Question: I expect $45,000 in self-employed income for my family of four this year, qualifying me for substantial government subsidies through the Affordable Care Act exchange. What happens if my actual earnings are just as expected until Dec. 31, 2014, when I realize an involuntary capital gain because a company that I own a stake in gets bought out by another firm. If that event raised my actual 2014 adjusted gross income to $115,000, would I have to repay all the government premium subsidies I received throughout the year?
Answer: Your question is hypothetical, but unexpected income changes and their impact on health care subsidies is a concern for many—particularly the self-employed, whose income can fluctuate greatly from year to year.
Here’s the rule: It doesn’t matter when your income comes in—whether it’s January or December. The advance premium tax credits (the formal name for the subsidies you mention) are based on modified adjusted gross income for the year as a whole. As I’ve explained before, if your income changes substantially during the year—either up or down—you should notify the exchange you’re participating in and ask for an adjustment of your subsidy. That way you’ll avoid a nasty surprise come tax time.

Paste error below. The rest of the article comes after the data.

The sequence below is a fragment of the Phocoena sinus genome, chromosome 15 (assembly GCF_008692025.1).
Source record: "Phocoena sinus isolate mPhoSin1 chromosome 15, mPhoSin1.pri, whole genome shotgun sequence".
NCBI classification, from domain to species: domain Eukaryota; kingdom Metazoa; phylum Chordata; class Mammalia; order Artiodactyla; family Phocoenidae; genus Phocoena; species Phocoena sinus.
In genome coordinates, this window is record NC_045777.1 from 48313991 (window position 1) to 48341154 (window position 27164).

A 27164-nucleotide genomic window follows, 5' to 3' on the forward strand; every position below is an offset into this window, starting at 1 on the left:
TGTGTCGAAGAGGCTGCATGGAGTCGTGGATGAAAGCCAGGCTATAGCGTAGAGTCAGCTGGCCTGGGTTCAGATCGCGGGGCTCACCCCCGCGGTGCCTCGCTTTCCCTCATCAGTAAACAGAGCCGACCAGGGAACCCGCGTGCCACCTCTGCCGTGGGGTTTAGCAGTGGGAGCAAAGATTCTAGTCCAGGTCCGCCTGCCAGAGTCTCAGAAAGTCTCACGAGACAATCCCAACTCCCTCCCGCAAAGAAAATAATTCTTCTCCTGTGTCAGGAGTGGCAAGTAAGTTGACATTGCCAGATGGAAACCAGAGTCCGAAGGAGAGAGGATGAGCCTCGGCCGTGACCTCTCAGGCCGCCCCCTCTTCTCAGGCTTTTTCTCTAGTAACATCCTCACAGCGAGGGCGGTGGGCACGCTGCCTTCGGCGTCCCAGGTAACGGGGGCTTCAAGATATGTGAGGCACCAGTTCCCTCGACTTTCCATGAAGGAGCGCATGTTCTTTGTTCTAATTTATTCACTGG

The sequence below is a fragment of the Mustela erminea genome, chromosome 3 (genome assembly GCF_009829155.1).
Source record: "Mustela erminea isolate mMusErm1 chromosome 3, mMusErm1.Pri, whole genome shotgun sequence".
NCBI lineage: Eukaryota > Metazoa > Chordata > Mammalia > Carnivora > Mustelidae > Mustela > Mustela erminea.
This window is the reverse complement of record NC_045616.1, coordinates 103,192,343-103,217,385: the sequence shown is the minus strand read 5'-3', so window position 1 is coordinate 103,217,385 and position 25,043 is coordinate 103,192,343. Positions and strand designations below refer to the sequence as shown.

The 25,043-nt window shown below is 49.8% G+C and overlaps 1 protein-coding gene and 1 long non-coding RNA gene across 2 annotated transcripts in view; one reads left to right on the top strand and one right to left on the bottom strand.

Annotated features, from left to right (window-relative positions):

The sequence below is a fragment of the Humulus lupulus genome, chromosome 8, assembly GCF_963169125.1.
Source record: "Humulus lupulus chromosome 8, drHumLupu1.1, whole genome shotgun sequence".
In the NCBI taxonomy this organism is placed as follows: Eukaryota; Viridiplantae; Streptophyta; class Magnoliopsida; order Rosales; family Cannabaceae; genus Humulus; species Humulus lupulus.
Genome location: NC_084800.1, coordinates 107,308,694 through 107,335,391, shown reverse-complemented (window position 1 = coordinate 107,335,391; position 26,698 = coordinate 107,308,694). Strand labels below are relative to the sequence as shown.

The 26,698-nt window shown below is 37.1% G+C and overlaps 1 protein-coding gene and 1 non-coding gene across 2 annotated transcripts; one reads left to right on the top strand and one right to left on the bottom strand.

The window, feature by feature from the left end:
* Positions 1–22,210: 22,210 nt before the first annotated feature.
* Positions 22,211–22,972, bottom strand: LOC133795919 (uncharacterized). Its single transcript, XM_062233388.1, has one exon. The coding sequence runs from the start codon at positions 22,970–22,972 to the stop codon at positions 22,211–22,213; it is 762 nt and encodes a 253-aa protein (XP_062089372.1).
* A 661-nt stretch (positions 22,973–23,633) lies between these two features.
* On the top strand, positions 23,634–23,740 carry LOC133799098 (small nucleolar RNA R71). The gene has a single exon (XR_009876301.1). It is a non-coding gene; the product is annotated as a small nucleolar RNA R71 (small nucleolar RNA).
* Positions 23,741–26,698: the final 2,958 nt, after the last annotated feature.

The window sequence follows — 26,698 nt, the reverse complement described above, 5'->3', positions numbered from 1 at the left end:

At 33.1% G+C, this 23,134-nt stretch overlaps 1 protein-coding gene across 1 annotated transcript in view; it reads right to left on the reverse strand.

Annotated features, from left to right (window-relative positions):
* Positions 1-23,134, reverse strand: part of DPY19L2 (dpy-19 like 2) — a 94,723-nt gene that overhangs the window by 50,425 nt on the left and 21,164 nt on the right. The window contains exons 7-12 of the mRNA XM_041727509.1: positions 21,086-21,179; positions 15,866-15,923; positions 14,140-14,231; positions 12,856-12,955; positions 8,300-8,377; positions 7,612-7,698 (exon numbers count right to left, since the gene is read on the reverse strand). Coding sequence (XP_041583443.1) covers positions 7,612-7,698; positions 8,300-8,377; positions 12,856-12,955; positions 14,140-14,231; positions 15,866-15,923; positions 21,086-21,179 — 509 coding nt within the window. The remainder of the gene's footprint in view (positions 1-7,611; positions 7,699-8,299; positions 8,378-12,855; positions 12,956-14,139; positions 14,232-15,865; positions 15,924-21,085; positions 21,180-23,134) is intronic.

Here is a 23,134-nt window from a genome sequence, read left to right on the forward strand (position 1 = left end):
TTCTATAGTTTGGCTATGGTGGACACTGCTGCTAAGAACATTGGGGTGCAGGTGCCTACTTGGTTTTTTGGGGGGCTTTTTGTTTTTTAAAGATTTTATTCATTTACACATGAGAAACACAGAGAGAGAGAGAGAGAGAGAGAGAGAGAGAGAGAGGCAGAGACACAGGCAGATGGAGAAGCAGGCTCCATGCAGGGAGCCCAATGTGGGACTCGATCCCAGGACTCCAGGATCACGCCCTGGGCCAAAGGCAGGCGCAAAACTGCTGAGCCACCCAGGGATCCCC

In the scenario you outline, however, you wouldn’t have the opportunity to notify your health-care exchange about the additional income because it would come in at the last minute. That would mean you wouldn’t have the opportunity to adjust the subsidy—and yes, you would probably have to pay some or all of your subsidy back at tax time in 2015.
If you “received more in premium tax credits during 2014 than you were entitled to, based on actual household income for 2014, you’ll reconcile this difference on your 2014 tax return,” explains Sarah L. Fowles, an attorney specializing in health-care reform at Quarles & Brady in Milwaukee. “The difference between the allowable premium tax credit and the total advanced premium tax credit for the tax year will be an additional income tax liability for 2014.”
There is some limit on how much people in this situation would have to pay back, however. “For a taxpayer whose household income is less than 400 percent of the federal poverty line, there are caps in place that can limit the additional income tax liability,” Fowles says. The bad news: Since 400 percent for a family of four is $94,200, with an income of $115,000, you would not be eligible for the cap.
For those whose income is lower, the following caps apply for a family of four. For household incomes of less than $47,100 (200 percent of the poverty level), the maximum repayment would be $600; for households from $47,100 to $70,650 (between 200 percent and 300 percent), the maximum repayment would be $1,500; for households from $70,650 to $94,200 (between 300 percent and 400 percent), the maximum repayment would be $2,500.
By the way, the opposite situation is also true: If you make less than expected and you don’t adjust your subsidies upward, you should get a additional refund at tax time, says John DiVito, president of Flexible Benefit Service Corporation, which operates a private health insurance exchange. “If someone receives no subsidy, or too little of a subsidy, they are entitled to the entire balance owed on their tax return,” he says.